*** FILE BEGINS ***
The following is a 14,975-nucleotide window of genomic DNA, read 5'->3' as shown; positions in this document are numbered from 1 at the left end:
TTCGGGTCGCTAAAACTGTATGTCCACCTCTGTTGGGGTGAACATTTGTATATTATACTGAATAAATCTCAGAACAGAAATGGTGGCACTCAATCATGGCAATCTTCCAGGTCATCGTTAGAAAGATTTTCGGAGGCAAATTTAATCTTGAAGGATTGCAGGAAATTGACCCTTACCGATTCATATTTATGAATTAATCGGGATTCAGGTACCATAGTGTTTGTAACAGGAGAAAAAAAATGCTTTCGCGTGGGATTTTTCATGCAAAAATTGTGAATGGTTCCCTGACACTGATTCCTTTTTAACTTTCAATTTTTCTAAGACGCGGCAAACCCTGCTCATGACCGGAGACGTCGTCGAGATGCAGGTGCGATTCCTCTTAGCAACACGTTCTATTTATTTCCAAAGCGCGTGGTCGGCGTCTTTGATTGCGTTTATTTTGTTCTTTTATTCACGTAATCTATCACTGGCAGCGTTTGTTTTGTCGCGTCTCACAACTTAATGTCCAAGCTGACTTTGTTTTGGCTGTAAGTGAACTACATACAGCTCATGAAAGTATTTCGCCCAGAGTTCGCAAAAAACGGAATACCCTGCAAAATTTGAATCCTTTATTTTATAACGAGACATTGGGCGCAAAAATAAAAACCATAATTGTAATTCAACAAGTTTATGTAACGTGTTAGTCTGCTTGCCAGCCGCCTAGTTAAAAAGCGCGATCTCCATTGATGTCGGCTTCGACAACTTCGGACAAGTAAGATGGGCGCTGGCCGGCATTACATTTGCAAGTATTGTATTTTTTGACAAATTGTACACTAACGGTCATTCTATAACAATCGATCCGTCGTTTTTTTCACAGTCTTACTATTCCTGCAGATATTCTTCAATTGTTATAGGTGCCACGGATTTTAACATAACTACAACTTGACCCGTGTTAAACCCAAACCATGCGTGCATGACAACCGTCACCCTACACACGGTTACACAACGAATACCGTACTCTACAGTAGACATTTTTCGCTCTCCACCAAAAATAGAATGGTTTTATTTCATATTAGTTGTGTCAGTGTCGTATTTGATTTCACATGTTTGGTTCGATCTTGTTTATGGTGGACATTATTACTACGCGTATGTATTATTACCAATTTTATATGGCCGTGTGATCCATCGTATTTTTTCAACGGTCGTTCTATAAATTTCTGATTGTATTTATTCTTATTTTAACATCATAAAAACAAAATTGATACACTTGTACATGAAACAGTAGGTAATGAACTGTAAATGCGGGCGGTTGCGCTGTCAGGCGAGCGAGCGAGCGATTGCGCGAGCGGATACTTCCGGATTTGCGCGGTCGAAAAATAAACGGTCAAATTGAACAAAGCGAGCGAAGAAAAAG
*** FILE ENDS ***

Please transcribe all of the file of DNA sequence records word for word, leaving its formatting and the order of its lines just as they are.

The following is a 14,975-nucleotide window of genomic DNA, read 5'->3' as shown; positions in this document are numbered from 1 at the left end:
TTCGGGTCGCTAAAACTGTATGTCCACCTCTGTTGGGGTGAACATTTGTATATTATACTGAATAAATCTCAGAACAGAAATGGTGGCACTCAATCATGGCAATCTTCCAGGTCATCGTTAGAAAGATTTTCGGAGGCAAATTTAATCTTGAAGGATTGCAGGAAATTGACCCTTACCGATTCATATTTATGAATTAATCGGGATTCAGGTACCATAGTGTTTGTAACAGGAGAAAAAAAATGCTTTCGCGTGGGATTTTTCATGCAAAAATTGTGAATGGTTCCCTGACACTGATTCCTTTTTAACTTTCAATTTTTCTAAGACGCGGCAAACCCTGCTCATGACCGGAGACGTCGTCGAGATGCAGGTGCGATTCCTCTTAGCAACACGTTCTATTTATTTCCAAAGCGCGTGGTCGGCGTCTTTGATTGCGTTTATTTTGTTCTTTTATTCACGTAATCTATCACTGGCAGCGTTTGTTTTGTCGCGTCTCACAACTTAATGTCCAAGCTGACTTTGTTTTGGCTGTAAGTGAACTACATACAGCTCATGAAAGTATTTCGCCCAGAGTTCGCAAAAAACGGAATACCCTGCAAAATTTGAATCCTTTATTTTATAACGAGACATTGGGCGCAAAAATAAAAACCATAATTGTAATTCAACAAGTTTATGTAACGTGTTAGTCTGCTTGCCAGCCGCCTAGTTAAAAAGCGCGATCTCCATTGATGTCGGCTTCGACAACTTCGGACAAGTAAGATGGGCGCTGGCCGGCATTACATTTGCAAGTATTGTATTTTTTGACAAATTGTACACTAACGGTCATTCTATAACAATCGATCCGTCGTTTTTTTCACAGTCTTACTATTCCTGCAGATATTCTTCAATTGTTATAGGTGCCACGGATTTTAACATAACTACAACTTGACCCGTGTTAAACCCAAACCATGCGTGCATGACAACCGTCACCCTACACACGGTTACACAACGAATACCGTACTCTACAGTAGACATTTTTCGCTCTCCACCAAAAATAGAATGGTTTTATTTCATATTAGTTGTGTCAGTGTCGTATTTGATTTCACATGTTTGGTTCGATCTTGTTTATGGTGGACATTATTACTACGCGTATGTATTATTACCAATTTTATATGGCCGTGTGATCCATCGTATTTTTTCAACGGTCGTTCTATAAATTTCTGATTGTATTTATTCTTATTTTAACATCATAAAAACAAAATTGATACACTTGTACATGAAACAGTAGGTAATGAACTGTAAATGCGGGCGGTTGCGCTGTCAGGCGAGCGAGCGAGCGATTGCGCGAGCGGATACTTCCGGATTTGCGCGGTCGAAAAATAAACGGTCAAATTGAACAAAGCGAGCGAAGAAAAAG